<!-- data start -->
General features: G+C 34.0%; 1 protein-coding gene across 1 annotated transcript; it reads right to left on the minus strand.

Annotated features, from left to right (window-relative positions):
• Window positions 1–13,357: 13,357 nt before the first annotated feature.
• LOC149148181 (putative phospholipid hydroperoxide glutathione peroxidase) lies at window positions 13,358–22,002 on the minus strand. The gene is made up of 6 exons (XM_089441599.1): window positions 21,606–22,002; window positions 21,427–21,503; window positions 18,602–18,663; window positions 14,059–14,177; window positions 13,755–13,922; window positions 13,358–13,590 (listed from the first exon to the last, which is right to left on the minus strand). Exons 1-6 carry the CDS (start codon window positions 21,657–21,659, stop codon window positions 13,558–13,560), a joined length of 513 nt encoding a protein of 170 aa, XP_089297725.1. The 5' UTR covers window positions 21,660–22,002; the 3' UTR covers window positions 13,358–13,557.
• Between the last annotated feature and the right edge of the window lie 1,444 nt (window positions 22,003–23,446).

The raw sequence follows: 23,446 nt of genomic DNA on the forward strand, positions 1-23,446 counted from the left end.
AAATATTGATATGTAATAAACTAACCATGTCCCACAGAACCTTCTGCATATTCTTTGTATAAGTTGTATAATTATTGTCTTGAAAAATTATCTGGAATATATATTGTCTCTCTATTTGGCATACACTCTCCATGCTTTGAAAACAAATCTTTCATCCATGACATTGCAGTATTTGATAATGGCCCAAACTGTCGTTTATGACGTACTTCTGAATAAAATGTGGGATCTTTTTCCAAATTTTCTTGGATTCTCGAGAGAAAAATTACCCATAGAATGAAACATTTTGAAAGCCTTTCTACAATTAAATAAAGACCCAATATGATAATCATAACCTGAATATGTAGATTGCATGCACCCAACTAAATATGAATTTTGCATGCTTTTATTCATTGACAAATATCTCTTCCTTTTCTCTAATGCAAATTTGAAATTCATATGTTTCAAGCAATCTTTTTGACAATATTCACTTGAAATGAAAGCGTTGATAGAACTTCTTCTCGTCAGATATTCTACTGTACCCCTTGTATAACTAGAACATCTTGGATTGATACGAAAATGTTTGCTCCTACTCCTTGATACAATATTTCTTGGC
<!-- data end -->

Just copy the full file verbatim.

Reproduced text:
General features: G+C 34.0%; 1 protein-coding gene across 1 annotated transcript; it reads right to left on the minus strand.

Annotated features, from left to right (window-relative positions):
• Window positions 1–13,357: 13,357 nt before the first annotated feature.
• LOC149148181 (putative phospholipid hydroperoxide glutathione peroxidase) lies at window positions 13,358–22,002 on the minus strand. The gene is made up of 6 exons (XM_089441599.1): window positions 21,606–22,002; window positions 21,427–21,503; window positions 18,602–18,663; window positions 14,059–14,177; window positions 13,755–13,922; window positions 13,358–13,590 (listed from the first exon to the last, which is right to left on the minus strand). Exons 1-6 carry the CDS (start codon window positions 21,657–21,659, stop codon window positions 13,558–13,560), a joined length of 513 nt encoding a protein of 170 aa, XP_089297725.1. The 5' UTR covers window positions 21,660–22,002; the 3' UTR covers window positions 13,358–13,557.
• Between the last annotated feature and the right edge of the window lie 1,444 nt (window positions 22,003–23,446).

The raw sequence follows: 23,446 nt of genomic DNA on the forward strand, positions 1-23,446 counted from the left end.
AAATATTGATATGTAATAAACTAACCATGTCCCACAGAACCTTCTGCATATTCTTTGTATAAGTTGTATAATTATTGTCTTGAAAAATTATCTGGAATATATATTGTCTCTCTATTTGGCATACACTCTCCATGCTTTGAAAACAAATCTTTCATCCATGACATTGCAGTATTTGATAATGGCCCAAACTGTCGTTTATGACGTACTTCTGAATAAAATGTGGGATCTTTTTCCAAATTTTCTTGGATTCTCGAGAGAAAAATTACCCATAGAATGAAACATTTTGAAAGCCTTTCTACAATTAAATAAAGACCCAATATGATAATCATAACCTGAATATGTAGATTGCATGCACCCAACTAAATATGAATTTTGCATGCTTTTATTCATTGACAAATATCTCTTCCTTTTCTCTAATGCAAATTTGAAATTCATATGTTTCAAGCAATCTTTTTGACAATATTCACTTGAAATGAAAGCGTTGATAGAACTTCTTCTCGTCAGATATTCTACTGTACCCCTTGTATAACTAGAACATCTTGGATTGATACGAAAATGTTTGCTCCTACTCCTTGATACAATATTTCTTGGC